At Armbrecht & Wierenga, our Grand Rapids Orthodontists make every attempt to avoid extracting teeth by expanding the arches when there is crowding present. Expanders work great, but there are some side effects that catch parents and patients by surprise. One of them is the appearance and disappearance of a gap between the two upper front teeth.
Your palate is made up of two bones that are joined together down the center by a junction called the mid-palatal suture. When a patient is young, the mid-palatal suture is made up of stretchable cartilage, which aids in the growth and development of the upper jaw. After people are done growing around 14-17 years of age, this mid-palatal suture fuses and the palate becomes a single solid structure. Expanders take advantage of the presence of the growth plate if they are used before the suture is fused. The appearance of a space between the front teeth is one sign that the expander has moved the two halves of the palate apart. The central incisors are located on different sides of the suture and they spread apart as the palate is expanded. The gap that forms is normal and desirable – you know the expansion is working when you see the gap between your teeth!
After the expander has provided the desired amount of expansion, we typically leave it in place for several months holding the two halves of the palate apart while new bone develops between them. Upon removal of the expander, there is always some relapse or loss of arch width. Most orthodontists over-correct by a few millimeters in anticipation of this change.
During this stabilization period, the gap created during expansion tends to close on its own. This happens slowly over time, but it shocks many parents the first time they notice it is smaller or gone altogether. Understandably, many parents call our office worried that the expander has slipped and that the benefits achieved during the activation phase have been lost. But don’t worry, just like when the gap appeared, the closure of the gap is a normal process.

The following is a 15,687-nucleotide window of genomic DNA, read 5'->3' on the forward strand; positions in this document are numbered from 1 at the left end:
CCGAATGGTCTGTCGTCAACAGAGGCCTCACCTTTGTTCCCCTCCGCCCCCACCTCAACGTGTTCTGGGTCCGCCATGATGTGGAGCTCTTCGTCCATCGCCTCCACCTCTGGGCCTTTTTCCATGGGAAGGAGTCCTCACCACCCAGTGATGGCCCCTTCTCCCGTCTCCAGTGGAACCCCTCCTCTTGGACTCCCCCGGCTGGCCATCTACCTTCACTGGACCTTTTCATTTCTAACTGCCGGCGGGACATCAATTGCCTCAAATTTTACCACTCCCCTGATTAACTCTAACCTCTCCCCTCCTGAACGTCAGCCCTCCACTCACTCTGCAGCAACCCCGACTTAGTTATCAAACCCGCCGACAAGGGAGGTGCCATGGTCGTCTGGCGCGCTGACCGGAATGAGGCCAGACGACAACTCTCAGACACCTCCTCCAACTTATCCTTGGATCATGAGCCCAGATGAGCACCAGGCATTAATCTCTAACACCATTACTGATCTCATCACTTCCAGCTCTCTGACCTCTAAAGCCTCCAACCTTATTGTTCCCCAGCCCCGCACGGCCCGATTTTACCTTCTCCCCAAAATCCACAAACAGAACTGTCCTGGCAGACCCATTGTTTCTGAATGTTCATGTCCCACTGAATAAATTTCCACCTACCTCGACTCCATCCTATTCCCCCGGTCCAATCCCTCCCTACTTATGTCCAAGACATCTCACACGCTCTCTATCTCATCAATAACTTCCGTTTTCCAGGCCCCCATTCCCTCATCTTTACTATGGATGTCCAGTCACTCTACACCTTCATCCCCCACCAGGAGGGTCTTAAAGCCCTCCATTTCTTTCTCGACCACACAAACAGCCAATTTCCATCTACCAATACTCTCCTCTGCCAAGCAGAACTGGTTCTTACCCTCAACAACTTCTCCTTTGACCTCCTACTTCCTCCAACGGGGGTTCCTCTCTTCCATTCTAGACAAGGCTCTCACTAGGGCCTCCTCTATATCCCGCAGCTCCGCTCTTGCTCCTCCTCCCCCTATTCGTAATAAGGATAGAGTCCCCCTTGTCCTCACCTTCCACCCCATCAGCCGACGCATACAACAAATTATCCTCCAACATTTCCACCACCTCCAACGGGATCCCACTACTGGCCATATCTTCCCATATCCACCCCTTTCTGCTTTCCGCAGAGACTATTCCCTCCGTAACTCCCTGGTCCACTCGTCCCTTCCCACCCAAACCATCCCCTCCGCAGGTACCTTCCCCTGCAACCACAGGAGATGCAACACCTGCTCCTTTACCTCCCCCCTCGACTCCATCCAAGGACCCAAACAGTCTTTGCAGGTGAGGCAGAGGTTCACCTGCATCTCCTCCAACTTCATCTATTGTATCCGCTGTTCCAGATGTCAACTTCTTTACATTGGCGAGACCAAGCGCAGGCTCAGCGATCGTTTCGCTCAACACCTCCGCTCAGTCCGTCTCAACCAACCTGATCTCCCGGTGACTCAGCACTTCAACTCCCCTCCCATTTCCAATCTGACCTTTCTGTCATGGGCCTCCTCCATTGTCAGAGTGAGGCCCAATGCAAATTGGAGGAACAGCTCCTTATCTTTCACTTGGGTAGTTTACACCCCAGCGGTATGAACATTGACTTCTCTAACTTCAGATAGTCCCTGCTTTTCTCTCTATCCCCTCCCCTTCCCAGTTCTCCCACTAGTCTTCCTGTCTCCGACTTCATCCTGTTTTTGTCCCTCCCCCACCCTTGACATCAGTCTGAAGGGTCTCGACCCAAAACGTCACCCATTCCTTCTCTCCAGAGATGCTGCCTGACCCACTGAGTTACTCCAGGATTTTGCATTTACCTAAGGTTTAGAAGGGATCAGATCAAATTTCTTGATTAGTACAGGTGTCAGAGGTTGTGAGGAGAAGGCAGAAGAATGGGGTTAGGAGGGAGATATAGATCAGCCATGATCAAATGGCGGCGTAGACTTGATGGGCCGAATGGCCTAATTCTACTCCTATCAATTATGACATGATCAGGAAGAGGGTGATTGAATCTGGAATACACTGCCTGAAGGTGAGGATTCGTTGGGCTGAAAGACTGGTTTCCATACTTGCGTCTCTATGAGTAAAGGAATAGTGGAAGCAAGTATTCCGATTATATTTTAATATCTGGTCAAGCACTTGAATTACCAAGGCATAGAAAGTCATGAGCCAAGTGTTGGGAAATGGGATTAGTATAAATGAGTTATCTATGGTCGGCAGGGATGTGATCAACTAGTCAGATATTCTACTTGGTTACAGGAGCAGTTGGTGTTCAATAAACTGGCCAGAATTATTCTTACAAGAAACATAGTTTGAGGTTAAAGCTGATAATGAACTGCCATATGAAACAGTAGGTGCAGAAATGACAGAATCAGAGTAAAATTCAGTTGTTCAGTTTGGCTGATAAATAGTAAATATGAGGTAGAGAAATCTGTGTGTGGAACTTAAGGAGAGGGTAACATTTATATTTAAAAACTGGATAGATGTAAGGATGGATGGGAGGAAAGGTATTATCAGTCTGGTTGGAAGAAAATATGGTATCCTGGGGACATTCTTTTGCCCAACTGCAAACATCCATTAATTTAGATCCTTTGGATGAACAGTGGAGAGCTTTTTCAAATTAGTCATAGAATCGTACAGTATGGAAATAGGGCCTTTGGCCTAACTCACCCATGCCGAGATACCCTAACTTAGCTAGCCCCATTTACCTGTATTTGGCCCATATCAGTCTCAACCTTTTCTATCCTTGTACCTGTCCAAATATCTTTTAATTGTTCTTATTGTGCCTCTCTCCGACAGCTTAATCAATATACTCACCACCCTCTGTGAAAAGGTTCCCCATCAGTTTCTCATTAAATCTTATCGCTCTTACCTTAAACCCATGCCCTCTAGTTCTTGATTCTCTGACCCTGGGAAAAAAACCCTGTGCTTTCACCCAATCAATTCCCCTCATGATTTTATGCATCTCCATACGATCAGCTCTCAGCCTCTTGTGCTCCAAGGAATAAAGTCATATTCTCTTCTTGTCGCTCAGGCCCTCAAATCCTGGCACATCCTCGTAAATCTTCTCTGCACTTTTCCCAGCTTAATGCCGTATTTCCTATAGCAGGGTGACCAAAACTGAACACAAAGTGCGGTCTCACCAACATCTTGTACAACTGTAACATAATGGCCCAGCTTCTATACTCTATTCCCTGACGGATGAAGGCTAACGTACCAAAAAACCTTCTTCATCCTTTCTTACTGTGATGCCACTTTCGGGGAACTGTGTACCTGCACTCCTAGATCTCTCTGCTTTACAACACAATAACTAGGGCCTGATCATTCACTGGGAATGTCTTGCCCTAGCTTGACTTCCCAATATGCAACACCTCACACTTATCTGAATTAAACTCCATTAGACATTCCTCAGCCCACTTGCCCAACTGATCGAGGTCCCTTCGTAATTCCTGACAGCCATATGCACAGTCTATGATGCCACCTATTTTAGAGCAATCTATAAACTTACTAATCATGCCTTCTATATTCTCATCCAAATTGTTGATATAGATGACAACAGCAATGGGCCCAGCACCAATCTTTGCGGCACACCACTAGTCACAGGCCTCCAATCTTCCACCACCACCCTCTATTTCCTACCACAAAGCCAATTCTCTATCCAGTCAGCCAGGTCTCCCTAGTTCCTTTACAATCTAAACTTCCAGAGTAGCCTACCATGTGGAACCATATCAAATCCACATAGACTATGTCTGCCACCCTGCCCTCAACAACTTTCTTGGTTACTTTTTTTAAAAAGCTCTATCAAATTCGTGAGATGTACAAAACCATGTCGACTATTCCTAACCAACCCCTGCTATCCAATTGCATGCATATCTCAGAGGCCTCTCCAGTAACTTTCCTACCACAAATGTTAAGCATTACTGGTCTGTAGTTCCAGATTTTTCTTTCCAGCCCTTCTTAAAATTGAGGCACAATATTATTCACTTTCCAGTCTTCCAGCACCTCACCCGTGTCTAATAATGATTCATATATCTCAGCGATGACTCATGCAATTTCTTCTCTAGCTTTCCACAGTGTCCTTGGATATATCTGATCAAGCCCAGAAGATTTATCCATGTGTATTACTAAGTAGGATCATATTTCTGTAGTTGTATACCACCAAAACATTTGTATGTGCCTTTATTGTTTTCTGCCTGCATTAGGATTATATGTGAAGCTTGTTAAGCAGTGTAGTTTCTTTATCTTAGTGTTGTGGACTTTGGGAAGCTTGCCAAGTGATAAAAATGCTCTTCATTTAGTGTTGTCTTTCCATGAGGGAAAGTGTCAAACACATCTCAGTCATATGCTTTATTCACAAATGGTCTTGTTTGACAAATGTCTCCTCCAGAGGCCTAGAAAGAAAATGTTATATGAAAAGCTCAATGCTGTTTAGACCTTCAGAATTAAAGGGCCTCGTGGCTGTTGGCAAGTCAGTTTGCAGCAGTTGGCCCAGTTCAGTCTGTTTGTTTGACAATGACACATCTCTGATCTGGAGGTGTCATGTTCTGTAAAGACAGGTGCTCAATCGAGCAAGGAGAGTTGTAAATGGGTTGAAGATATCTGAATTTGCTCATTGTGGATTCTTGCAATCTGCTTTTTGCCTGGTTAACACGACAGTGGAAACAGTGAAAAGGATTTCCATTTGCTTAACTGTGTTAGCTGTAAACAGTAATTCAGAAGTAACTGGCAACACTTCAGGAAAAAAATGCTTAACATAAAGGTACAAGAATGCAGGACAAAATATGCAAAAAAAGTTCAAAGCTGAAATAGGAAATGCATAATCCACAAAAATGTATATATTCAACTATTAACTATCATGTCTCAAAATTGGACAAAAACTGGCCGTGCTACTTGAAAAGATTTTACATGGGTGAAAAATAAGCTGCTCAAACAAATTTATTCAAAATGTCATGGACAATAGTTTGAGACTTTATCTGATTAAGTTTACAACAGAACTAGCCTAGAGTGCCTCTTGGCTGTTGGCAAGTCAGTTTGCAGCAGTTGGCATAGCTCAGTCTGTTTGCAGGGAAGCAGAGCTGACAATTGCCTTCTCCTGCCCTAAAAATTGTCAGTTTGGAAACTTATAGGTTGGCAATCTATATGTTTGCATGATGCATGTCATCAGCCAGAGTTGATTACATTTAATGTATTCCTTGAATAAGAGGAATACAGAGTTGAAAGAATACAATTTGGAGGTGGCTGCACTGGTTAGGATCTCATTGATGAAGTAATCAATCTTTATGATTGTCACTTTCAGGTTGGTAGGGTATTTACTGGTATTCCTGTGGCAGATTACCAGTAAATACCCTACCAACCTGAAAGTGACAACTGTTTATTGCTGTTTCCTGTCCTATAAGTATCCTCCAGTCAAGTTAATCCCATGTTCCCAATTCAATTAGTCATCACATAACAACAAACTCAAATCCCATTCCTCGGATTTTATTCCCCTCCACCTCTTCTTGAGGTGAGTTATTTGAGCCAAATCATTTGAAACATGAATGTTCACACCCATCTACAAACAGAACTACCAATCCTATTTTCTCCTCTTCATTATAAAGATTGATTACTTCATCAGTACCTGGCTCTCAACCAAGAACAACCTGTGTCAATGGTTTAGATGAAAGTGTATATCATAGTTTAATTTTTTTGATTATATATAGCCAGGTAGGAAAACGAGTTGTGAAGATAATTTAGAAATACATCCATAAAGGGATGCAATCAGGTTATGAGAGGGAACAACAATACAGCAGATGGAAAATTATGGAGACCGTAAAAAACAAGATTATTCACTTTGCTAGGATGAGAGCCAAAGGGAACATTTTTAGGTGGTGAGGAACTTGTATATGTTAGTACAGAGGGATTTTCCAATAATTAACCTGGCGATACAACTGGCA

While the force created by the expander pushes the palate apart, at the same time there is an opposite force acting on the teeth produced by the gum tissues. Your gums are elastic, just like other soft tissues in the body, such as skin. As the expander pushes outward, the stretched gum tissue starts pulling the teeth back together. You can tell this is happening by comparing the size of the gap between the teeth with the amount of expansion visible on the expander. Rarely will the size of theever get as large as the distance between the two sides of the expander because the teeth start moving back together even before expansion is complete. Another sign that the front teeth are being pulled back together is that they get sore and feel a little loose during expansion for no obvious reason (just like when braces are moving them). Now you know that they are being pulled back together by the elastic fibers in your gum tissue. In fact, it is not uncommon for the gap between the two front teeth to be completely closed by the time the expander is removed.
Its is reassuring to know ahead of time that your expander will create a gap between the front teeth and that it will subsequently go away on its own. Understanding what is normal will keep you from worrying and avoid an unnecessary phone call to our office. As always, if you have a concern or If what you see in your mouth or in the mouth of your child does not seem to follow the pattern described, give the office a call and let us know.